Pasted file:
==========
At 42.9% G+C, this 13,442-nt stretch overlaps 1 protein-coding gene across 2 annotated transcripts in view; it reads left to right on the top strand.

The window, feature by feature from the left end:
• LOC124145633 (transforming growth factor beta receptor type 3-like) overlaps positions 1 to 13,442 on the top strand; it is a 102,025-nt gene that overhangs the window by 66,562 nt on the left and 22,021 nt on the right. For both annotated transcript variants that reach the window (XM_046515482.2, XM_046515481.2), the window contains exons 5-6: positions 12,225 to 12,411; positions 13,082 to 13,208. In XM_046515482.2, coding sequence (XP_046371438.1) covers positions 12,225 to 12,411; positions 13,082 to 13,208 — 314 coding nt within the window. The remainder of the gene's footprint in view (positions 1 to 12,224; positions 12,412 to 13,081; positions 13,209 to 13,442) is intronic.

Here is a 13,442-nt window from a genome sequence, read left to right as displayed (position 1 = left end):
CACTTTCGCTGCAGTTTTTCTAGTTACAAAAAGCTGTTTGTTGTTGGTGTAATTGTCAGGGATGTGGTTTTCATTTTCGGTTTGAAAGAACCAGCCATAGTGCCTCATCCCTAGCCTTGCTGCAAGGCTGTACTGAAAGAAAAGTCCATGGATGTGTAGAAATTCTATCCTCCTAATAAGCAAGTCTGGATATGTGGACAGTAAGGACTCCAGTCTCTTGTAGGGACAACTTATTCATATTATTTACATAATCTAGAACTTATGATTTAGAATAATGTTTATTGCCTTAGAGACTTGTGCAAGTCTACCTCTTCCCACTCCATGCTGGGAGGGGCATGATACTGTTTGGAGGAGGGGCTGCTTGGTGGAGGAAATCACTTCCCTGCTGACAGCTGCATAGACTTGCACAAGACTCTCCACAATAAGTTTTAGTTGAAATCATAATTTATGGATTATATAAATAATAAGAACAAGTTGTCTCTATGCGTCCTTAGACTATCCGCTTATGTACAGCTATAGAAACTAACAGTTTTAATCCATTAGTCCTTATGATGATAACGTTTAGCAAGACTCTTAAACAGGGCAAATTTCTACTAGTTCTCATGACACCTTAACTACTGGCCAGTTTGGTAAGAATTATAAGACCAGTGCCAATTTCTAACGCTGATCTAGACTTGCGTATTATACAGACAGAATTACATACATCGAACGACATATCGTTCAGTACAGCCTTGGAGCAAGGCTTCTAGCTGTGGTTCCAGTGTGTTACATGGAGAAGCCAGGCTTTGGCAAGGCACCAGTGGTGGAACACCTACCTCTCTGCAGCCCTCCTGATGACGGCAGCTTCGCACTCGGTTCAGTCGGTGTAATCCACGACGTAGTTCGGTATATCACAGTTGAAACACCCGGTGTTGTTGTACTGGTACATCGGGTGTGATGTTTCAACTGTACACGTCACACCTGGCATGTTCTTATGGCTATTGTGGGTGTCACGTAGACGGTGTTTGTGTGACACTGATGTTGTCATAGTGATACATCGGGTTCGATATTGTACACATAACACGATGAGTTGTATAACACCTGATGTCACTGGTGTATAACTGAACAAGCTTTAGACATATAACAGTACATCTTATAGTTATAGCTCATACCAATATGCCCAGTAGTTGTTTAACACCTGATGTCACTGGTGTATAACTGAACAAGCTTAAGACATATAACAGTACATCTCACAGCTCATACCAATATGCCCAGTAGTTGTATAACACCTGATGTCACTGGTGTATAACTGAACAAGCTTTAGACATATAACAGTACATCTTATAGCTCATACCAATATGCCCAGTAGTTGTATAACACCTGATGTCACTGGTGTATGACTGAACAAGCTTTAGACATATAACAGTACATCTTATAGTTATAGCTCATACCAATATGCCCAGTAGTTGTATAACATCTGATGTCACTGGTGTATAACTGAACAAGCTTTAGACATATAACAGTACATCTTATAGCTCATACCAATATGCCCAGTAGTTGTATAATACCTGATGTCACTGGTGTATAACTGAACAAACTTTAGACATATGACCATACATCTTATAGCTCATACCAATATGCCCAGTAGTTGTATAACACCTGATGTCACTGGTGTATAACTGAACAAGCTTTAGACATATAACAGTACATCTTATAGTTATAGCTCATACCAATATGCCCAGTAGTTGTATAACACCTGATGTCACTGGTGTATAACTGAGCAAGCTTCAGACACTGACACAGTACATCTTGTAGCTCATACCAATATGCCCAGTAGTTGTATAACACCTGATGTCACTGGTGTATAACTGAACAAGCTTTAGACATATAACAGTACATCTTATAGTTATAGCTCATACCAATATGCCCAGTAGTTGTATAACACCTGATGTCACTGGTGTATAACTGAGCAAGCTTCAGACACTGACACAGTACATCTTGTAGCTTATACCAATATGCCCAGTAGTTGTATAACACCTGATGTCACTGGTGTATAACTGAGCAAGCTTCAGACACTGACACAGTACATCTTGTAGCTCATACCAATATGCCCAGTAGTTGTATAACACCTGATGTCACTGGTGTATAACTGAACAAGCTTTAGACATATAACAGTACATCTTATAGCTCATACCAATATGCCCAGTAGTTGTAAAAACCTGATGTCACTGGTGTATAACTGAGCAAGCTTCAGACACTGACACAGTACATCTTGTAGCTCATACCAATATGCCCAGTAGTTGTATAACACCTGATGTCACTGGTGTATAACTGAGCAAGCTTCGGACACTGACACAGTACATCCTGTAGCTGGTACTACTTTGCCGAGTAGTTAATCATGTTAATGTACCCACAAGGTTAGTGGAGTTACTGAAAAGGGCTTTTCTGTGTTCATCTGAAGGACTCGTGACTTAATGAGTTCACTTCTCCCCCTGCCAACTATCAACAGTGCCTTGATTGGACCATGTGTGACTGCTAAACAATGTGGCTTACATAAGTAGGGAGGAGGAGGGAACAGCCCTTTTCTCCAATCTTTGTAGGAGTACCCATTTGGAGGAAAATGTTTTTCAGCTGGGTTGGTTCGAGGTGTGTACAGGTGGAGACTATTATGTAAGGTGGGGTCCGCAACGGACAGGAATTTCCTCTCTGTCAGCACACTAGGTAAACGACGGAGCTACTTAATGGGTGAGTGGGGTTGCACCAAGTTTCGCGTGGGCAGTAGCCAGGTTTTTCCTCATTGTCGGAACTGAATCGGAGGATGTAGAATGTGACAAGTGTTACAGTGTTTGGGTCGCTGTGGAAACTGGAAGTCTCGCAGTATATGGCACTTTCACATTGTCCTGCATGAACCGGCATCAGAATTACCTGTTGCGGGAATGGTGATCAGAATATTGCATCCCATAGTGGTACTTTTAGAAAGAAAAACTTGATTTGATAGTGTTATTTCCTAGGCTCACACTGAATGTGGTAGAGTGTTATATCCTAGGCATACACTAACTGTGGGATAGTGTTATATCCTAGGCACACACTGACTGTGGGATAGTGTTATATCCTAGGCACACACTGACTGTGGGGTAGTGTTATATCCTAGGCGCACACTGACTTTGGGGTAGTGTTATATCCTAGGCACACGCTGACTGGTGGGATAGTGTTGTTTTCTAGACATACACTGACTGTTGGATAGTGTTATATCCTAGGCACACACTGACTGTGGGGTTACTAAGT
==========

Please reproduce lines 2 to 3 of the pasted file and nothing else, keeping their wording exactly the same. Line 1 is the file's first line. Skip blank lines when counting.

The window, feature by feature from the left end:
• LOC124145633 (transforming growth factor beta receptor type 3-like) overlaps positions 1 to 13,442 on the top strand; it is a 102,025-nt gene that overhangs the window by 66,562 nt on the left and 22,021 nt on the right. For both annotated transcript variants that reach the window (XM_046515482.2, XM_046515481.2), the window contains exons 5-6: positions 12,225 to 12,411; positions 13,082 to 13,208. In XM_046515482.2, coding sequence (XP_046371438.1) covers positions 12,225 to 12,411; positions 13,082 to 13,208 — 314 coding nt within the window. The remainder of the gene's footprint in view (positions 1 to 12,224; positions 12,412 to 13,081; positions 13,209 to 13,442) is intronic.